Exhibition Review
Flóra Gadó 

Ekaterina Shapiro-Obermair often deals with the legacy of the Russian avant-garde, questions related to architecture and urban space, and she is interested in “the correlation of formal and social issues.” In her installations the artist combines modernist-minimalistic approaches with the strategies of repetition and multiplicity, in order to create a precise, yet often uncanny work. These special “constellations”, which combine paintings and videos as well as found objects, also reflect on the post-socialist era, our current geopolitical circumstances and present a new kind of dialogue with the history of art.

In Ekaterina Shapiro-Obermair’s installation, all three exhibition elements presented – the painting hanging high on the wall, the strange cross-shaped wooden installation with objects and the video – could be considered as one work. What the visitor saw first – as a quite unusual but very powerful set-up – was the back of a big monitor fastened to a pole. Installed towards the corner of the room, it evoked the tradition of Russian icons which were often presented in the corner like in the case of Kazimir Malevich, who according to an archive photo, showed his famous Black Square at the Last Futurist Exhibition of Paintings 0.10 (1915, Dobychina Art Bureau at Marsovo Pole, Petrograd). Also, the video, which did not face the audience, suggested that it needed attention and a private space to be watched. The video titled Display Case (2014) is a short “documentary”, shot in the Central Armed Forces Museum, Moscow in April 2014. According to the artist, the visitors, mostly school classes “were in high spirits due to the fact that Crimea has recently become Russian again”. The shaky camera work suggests that the artist used her camera in a secret way and filmed the guided tours and the children’s reactions without their knowing. As the video presented the exhibition’s display which evoked patriotic feelings through emphasizing the several victories of the Soviet-Russian Army, we got an honest and striking documentation of how children react in this situation. The title refers to the fact, that only one display was dedicated to the Holocaust and the concentration camps, marking it just as an “episode” in the history of the World War II. Becoming voyeur, the viewer could hear and observe how the students were stunned learning that the Nazis used human bodies for industrial purposes, especially human skin and hair. The video suggests in a simple yet powerful way, how vague the students’ knowledge is and how difficult it is for children to find a relatable “point” in history. In Addition, the “official” narrative of the museum itself becomes even more important as we realize that the word “holocaust” or “jew” is not even mentioned by the adults. The silence is very suggestive as it underlines the institutions underlying political agenda.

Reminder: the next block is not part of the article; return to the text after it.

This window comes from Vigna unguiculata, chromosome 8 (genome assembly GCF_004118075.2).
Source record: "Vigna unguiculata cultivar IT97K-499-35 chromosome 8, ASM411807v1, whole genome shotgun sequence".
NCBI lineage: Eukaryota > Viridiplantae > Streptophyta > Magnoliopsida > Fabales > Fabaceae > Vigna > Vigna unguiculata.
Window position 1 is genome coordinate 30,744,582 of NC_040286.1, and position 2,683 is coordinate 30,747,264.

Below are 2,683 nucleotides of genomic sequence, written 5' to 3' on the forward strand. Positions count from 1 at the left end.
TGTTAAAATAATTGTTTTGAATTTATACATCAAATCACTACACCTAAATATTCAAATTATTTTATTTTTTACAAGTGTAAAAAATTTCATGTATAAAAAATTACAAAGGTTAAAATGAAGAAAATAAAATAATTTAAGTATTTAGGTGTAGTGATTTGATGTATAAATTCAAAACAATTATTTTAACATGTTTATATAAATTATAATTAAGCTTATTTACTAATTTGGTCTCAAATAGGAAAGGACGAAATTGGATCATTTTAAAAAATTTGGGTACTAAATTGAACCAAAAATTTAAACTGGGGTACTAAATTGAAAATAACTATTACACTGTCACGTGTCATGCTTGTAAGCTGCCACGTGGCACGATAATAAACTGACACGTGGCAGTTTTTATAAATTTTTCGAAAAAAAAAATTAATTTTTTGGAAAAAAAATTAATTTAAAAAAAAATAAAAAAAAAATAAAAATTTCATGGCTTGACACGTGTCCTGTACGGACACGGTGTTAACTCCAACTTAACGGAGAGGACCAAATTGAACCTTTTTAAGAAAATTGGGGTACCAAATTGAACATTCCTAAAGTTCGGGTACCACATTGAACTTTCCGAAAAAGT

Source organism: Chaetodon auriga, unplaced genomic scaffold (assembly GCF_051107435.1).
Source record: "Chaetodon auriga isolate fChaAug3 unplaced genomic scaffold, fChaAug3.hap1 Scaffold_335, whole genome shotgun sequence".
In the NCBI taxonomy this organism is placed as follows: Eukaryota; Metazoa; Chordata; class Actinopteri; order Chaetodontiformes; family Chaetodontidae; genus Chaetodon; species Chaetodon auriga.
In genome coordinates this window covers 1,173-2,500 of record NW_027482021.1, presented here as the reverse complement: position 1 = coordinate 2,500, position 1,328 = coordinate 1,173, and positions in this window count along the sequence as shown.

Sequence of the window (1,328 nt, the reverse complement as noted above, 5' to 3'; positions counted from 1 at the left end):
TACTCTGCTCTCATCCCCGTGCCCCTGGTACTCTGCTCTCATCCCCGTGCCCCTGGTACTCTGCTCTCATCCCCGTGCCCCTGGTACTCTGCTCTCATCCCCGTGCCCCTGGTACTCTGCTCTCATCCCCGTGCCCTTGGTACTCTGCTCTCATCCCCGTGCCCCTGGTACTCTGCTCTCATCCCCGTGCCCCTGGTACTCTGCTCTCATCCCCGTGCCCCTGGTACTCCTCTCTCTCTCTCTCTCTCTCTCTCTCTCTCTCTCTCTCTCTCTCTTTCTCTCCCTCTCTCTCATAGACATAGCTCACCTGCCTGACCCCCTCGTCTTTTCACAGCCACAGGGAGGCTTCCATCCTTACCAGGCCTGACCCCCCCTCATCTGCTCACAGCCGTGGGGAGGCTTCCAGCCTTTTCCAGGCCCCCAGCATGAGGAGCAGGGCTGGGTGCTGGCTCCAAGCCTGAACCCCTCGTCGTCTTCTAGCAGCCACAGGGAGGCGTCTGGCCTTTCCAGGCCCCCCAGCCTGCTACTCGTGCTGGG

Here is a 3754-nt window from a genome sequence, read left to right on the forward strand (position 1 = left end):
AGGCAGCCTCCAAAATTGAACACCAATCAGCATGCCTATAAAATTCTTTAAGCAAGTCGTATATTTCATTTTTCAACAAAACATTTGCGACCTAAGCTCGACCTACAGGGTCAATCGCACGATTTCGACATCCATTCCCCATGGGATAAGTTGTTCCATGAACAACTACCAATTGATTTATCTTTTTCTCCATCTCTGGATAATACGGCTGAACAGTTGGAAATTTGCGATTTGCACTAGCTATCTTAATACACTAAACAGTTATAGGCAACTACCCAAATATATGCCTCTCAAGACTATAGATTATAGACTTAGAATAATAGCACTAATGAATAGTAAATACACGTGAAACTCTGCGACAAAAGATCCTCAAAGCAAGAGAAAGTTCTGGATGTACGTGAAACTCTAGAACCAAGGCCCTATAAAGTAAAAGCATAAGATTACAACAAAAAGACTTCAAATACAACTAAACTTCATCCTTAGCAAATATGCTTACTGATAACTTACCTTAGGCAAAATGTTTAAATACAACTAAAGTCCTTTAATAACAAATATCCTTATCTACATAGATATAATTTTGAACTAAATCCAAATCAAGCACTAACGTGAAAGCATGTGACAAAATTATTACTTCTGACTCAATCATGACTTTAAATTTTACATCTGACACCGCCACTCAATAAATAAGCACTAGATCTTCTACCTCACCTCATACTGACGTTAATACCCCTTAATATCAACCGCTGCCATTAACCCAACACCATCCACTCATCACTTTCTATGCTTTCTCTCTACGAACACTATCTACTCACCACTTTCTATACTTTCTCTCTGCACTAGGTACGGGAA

In the other part of the room, four cross-shaped objects were standing (Untitled, 2011–2015). their shape and colors resembled Shapiro-Obermair’s installation which was presented in 2014 at the Ludwig Museum’s Holocaust exhibition in Budapest. The abstract, constructivist object shown at Chimera-Project, which also looked like a piece of furniture, had a poetic, mysterious aura which worked well with the documentary style video. It also had some figurative elements: the “crosses” were standing on glasses and small busts of Vladimir Putin and Angela Merkel in a small pot were placed on them. The fact that the two politicians were presented close to the ground in a ridiculous size could be seen as an ironic gesture towards current political circumstances. The miniature portraits also behaved as anti-monuments mocking the famous and enormous sculptures about warriors or politicians. The last piece (Scroll Down, 2014) was an abstract, black and white painting which also reflected on the artist’s interest in the Russian avant-garde tradition and the question of repetition and multiplicity in art. According to the artist, the black and white upper motif resembled a stylized Ribbon of Saint George – a widely recognized military symbol in Russia, which symbolizes the Soviet Union’s victory in World War II – which linked back the whole concept to the video about the Central Armed Forces Museum and the question of today’s military forces. However, it is also important to note, that since the mid-2010’s the black and orange Ribbon of Saint George became the symbol of the supporters of Vladimir Putin, or as The Moscow Times online named it as representing, the “unofficial Putin’s Army”. Thus the abstract painting of Shapiro-Obermair not only goes back in time, referring to the Russian avant-garde but points out the present situation in Russia, emphasizing the new, nationalist movements and ideologies.